FOR IMMEDIATE RELEASE
June 18 August 29, 2005
Leslie Sacks Fine Art
11640 San Vicente Blvd. (Brentwood), Los Angeles, CA 90049
Validated on-site parking.
310.820-9448, Fax 310.2071757
Web site, <http://www.lesliesacks.com>
Please visit the gallerys website to view additional new acquisitions
Hours, Monday Saturday, 10am 6pm
Pablo Picasso, “Deux Femmes Batifolant sur un Matelas de Plage”,
1968, etching, 7.8 x 12.8 inches, edition of 50 from the 347 Series.
Throughout his life, from early youth through old age, Picasso’s two great passions were woman and art, and these came together in his erotic works. The most famous of these is his monumentally important painting of 1907, Les Demoiselles d’Avignon, which is viewed by art historians as the prototypical modern painting. This seminal work is perhaps the most prized painting in the entire collection of the Museum of Modern Art, New York.
But, of all of Picasso’s multitudinous erotic adventures in various media, the etchings are by far his most important body of work. They are not merely numerous, rather each is highly charged with the unbridled life force that infused all of his best works, erotic and otherwise. The range of emotion and sensation is tremendous, communicated not merely through narrative imagery but more fundamentally in lines, textures and compositions that embrace the lust, delicacy, pathos and humor of unabridged human sexuality.
While Picasso’s interest in Eros may have exceeded that of many of his contemporaries, one cannot dismiss the relevance of the subject with respect to then contemporary socio-cultural issues. With regard to psychology, the first half of the 20th century was dominated by the Freudians, with much emphasis given to the far reaching role of sexuality in shaping emotion and behavior. This occurred in concert with the birth of modern anthropology which showcased surviving tribal cultures, particularly their naturalism inclusive of nudity and the ritualized adulation of fertility. This stood in stark contrast to the culture of the work ethic which had come to dominate Western industrial civilization, just as the trappings of academic art had threatened to suppress more vital and relevant modes of expression.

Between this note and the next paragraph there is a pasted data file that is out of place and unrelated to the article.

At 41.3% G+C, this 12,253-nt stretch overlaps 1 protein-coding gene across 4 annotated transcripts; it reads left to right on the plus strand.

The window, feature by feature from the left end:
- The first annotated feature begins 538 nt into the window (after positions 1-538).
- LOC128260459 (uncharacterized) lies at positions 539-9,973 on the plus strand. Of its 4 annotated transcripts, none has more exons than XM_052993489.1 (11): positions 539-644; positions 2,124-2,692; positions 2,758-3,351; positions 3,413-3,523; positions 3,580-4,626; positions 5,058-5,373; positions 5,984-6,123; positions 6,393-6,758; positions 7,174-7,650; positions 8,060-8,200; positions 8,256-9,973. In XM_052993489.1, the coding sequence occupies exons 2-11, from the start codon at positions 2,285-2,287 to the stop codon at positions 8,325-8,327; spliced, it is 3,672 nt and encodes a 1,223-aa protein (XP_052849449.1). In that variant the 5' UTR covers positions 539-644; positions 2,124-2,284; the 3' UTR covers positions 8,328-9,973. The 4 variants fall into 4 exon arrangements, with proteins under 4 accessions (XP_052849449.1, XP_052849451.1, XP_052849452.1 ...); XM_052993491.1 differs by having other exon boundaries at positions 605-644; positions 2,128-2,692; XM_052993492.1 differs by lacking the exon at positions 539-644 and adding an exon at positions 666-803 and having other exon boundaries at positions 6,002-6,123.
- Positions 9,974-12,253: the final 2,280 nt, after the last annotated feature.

The American art scene is viewed as notoriously puritanical by most arts professionals, here and abroad. A major exhibition of Picasso erotica was organized for 2001 by the Picasso Museum, Paris. Some 5000 people attended the opening at the Jeu de Paume. The show traveled to the Montreal Museum of Fine Arts whose Director, Guy Cogeval, stated, “My American colleagues said they’d love to do a show like this, but they can’t with their boards of trustees.” (As quoted in Forbes Magazine, 2/28/01.) Leslie Sacks Fine Art, being a privately owned gallery without a board of trustees and government funding, does not have to deal with curatorial politics and is pleased to present, Picasso: Erotica.